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‘One Life’: The most salvageable aspect, Mr. Anthony Hopkins

A prosperous English stockbroker set out in 1939 to seek shelter in British homes for hundreds of Jewish children living in Prague. The film is based on a true story, but it lacks emotion

Anthony Hopkins
Anthony Hopkins in 'One Life.'Peter Mountain
Carlos Boyero

Not being able (nor wanting) to resort to the internet, an inexhaustible and now exclusive source of information, I usually have no idea what I’m going to see at press screenings. I attend them most of the time in a state of virginity. And sometimes I come out drowsy, or indifferent, or blaspheming. As such, I was not aware of the plot of One Life. It is due to chance, or to my love for what seems to me to be great cinema, that an evening earlier I had reviewed at home Goodbye, Children, that moving masterpiece by Louis Malle.

And in recent months I have also suffered again through the harrowing Schindler’s List and The Pianist. And my eyes watered again at the end of Goodbye, Children, with the boy and his Jewish friend saying goodbye almost furtively, and forever, with his gaze and his little hand, on their way to the extermination camps, along with two other disguised Jewish children and the priest who hid and protected them. It is marvelous how Malle narrates, with such credibility, depth and complexity, a story so full of life, so joyful, and so sad.

Los niños de Winton
Johnny Flynn and Helena Bonham Carter in 'One Life.'

Impregnated by the images and sounds of the previous film, I discover within a few minutes that One Life also deals with the monstrosity of the Holocaust. The story recounted here is apparently true, although the filmmakers logically allow themselves some license. An English citizen, a prosperous stockbroker, set out in 1939 to seek refuge in British homes for hundreds of Jewish children in Prague, destined to be savaged by Nazi barbarism when Czechoslovakia was invaded. Nicholas Winton, helped by his resolute and humanist mother, circumvented the bureaucracy, dreamed up escape routes, tirelessly sought the solidarity of English families willing to take them in, and managed to evacuate 669 children clandestinely by train. He never publicized his feat, but he jealously guarded in his memory and through multiple documents everything that had taken place. He remained anonymous until the 1980s when a famous BBC television program, in which he agreed to be interviewed, allowed him to discover the past and the present of those children, whom he had never heard anything about again.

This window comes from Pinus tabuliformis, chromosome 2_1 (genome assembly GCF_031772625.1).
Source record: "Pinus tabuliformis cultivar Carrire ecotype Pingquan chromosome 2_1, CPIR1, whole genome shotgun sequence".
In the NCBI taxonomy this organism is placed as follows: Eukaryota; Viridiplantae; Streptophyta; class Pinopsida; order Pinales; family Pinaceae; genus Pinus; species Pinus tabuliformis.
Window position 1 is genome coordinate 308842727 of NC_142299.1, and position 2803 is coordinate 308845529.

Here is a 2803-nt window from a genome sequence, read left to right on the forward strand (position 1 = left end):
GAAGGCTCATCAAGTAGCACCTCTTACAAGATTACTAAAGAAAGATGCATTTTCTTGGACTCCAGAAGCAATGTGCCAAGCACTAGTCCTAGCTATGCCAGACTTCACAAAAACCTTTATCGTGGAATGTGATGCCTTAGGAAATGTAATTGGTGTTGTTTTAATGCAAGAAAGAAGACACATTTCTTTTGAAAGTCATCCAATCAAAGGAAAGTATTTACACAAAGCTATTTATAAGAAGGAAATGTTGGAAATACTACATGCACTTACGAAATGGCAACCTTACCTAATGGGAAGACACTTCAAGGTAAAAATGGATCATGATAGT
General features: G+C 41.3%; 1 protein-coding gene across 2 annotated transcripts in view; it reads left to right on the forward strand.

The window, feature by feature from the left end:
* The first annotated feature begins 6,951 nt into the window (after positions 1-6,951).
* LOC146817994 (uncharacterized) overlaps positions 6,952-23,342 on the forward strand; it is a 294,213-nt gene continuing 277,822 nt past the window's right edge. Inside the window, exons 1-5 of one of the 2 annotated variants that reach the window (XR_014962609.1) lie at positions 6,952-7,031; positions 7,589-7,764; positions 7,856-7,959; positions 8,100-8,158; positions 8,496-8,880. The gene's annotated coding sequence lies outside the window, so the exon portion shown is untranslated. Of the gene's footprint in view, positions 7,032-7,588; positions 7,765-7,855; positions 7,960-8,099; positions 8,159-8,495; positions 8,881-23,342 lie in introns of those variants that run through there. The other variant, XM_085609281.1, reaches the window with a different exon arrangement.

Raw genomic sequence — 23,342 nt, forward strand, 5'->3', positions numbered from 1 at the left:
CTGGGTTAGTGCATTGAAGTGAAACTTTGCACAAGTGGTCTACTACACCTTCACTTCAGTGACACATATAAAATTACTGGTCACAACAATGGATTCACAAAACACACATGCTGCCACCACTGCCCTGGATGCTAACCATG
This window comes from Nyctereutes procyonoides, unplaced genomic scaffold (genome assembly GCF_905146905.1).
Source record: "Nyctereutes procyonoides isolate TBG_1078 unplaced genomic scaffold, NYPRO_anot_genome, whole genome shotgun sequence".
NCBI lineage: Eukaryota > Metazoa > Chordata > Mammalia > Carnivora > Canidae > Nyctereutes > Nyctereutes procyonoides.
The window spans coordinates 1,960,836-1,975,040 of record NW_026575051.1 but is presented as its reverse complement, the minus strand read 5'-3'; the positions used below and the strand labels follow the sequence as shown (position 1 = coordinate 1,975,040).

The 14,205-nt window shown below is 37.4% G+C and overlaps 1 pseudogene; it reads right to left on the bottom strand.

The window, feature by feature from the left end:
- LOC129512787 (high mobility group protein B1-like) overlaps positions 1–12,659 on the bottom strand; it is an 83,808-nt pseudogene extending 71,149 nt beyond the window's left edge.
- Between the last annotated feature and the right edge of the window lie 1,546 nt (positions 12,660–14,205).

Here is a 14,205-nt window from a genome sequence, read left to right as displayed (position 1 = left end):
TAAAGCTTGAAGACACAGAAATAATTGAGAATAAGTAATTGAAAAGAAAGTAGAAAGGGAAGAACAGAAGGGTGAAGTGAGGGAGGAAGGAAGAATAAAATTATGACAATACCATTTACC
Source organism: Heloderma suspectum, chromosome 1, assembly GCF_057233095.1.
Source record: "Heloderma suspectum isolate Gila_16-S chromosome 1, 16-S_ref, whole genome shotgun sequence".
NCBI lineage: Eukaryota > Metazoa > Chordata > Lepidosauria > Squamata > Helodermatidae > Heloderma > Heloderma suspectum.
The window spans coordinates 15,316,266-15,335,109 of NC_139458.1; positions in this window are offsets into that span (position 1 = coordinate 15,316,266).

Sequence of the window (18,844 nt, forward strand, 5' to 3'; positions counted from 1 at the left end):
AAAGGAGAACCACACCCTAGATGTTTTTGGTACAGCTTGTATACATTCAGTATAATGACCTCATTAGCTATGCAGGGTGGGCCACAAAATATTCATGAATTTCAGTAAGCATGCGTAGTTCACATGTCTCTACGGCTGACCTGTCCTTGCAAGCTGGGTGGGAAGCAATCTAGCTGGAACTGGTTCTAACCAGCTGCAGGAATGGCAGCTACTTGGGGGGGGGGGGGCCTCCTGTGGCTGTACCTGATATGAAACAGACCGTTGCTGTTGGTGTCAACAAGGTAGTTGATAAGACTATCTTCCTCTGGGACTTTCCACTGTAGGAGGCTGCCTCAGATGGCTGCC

The story and its glorious denouement bring together a multitude of dramatic and humanistic elements to make the viewer melt, but in my case it doesn’t happen. What director James Hawes recounts is very transcendent (his resume includes several episodes of the uneven television series Black Mirror, I do not know whether the best or worst of them), but he does so in an academic way, with a tendency to the conventional, failing to provoke either warmth of frigidity in me even if he resorts abusively to music, that easy resource, to convey emotion to the viewer.

What is difficult to ignore is the presence of the aging Anthony Hopkins. Winton — an introverted, anti-exhibitionist, native-born, enlightened, tenacious and honest man, in zealous possession of a memory committed to history and to his extraordinary and generous experiences — is made believable by the presence of Hopkins. Yes, the most fascinating cannibal in the history of cinema. Hopkins is a pleasure to watch. As is Helena Bonham Carter, pure and timeless class, playing Winton’s collaborating mother. The Holocaust theme should be inexhaustible. But it is better if directors like Spielberg, Polanski, Malle and, more recently, Jonathan Glazer with The Zone of Interest take it on. And it would be desirable that films and series also portray the massacre of children that is being perpetrated in Gaza, although this subject is still too raw to see the light of day on-screen.

'One Life'

Director: James Hawes.

Cast: Anthony Hopkins, Lena Olin, Johnny Flynn, Helena Bonham Carter, Tim Steed. 

Genre: Drama. United Kingdom, 2023.

Runtime: 109 minutes.

Release date: March 22 (Spain), March 15 (USA).

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